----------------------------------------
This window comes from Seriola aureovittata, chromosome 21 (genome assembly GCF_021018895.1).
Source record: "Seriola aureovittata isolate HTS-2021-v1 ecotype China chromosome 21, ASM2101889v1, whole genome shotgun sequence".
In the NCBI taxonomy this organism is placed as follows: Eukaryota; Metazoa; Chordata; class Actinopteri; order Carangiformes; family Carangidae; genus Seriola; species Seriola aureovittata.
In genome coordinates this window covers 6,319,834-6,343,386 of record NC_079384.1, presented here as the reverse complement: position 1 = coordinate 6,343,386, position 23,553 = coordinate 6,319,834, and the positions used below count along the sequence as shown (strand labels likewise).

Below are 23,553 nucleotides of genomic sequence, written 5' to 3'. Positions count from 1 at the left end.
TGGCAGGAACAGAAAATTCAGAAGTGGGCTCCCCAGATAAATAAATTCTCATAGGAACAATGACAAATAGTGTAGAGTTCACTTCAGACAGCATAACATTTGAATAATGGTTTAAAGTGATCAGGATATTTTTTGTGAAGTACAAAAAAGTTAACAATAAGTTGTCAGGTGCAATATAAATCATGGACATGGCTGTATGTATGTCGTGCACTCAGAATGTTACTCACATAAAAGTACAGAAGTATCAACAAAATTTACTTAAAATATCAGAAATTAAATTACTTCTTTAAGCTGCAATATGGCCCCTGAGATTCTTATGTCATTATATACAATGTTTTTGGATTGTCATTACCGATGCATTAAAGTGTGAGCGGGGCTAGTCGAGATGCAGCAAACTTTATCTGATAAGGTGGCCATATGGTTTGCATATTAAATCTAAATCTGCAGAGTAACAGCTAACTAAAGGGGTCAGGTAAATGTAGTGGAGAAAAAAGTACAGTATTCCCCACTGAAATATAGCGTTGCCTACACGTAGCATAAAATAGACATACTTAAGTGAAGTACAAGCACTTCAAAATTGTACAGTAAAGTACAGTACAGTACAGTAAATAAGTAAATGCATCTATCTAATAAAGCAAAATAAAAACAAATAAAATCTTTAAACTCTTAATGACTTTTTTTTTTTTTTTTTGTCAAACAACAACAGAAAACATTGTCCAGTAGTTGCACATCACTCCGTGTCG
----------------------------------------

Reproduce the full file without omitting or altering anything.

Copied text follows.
This window comes from Seriola aureovittata, chromosome 21 (genome assembly GCF_021018895.1).
Source record: "Seriola aureovittata isolate HTS-2021-v1 ecotype China chromosome 21, ASM2101889v1, whole genome shotgun sequence".
In the NCBI taxonomy this organism is placed as follows: Eukaryota; Metazoa; Chordata; class Actinopteri; order Carangiformes; family Carangidae; genus Seriola; species Seriola aureovittata.
In genome coordinates this window covers 6,319,834-6,343,386 of record NC_079384.1, presented here as the reverse complement: position 1 = coordinate 6,343,386, position 23,553 = coordinate 6,319,834, and the positions used below count along the sequence as shown (strand labels likewise).

Below are 23,553 nucleotides of genomic sequence, written 5' to 3'. Positions count from 1 at the left end.
TGGCAGGAACAGAAAATTCAGAAGTGGGCTCCCCAGATAAATAAATTCTCATAGGAACAATGACAAATAGTGTAGAGTTCACTTCAGACAGCATAACATTTGAATAATGGTTTAAAGTGATCAGGATATTTTTTGTGAAGTACAAAAAAGTTAACAATAAGTTGTCAGGTGCAATATAAATCATGGACATGGCTGTATGTATGTCGTGCACTCAGAATGTTACTCACATAAAAGTACAGAAGTATCAACAAAATTTACTTAAAATATCAGAAATTAAATTACTTCTTTAAGCTGCAATATGGCCCCTGAGATTCTTATGTCATTATATACAATGTTTTTGGATTGTCATTACCGATGCATTAAAGTGTGAGCGGGGCTAGTCGAGATGCAGCAAACTTTATCTGATAAGGTGGCCATATGGTTTGCATATTAAATCTAAATCTGCAGAGTAACAGCTAACTAAAGGGGTCAGGTAAATGTAGTGGAGAAAAAAGTACAGTATTCCCCACTGAAATATAGCGTTGCCTACACGTAGCATAAAATAGACATACTTAAGTGAAGTACAAGCACTTCAAAATTGTACAGTAAAGTACAGTACAGTACAGTAAATAAGTAAATGCATCTATCTAATAAAGCAAAATAAAAACAAATAAAATCTTTAAACTCTTAATGACTTTTTTTTTTTTTTTTTGTCAAACAACAACAGAAAACATTGTCCAGTAGTTGCACATCACTCCGTGTCG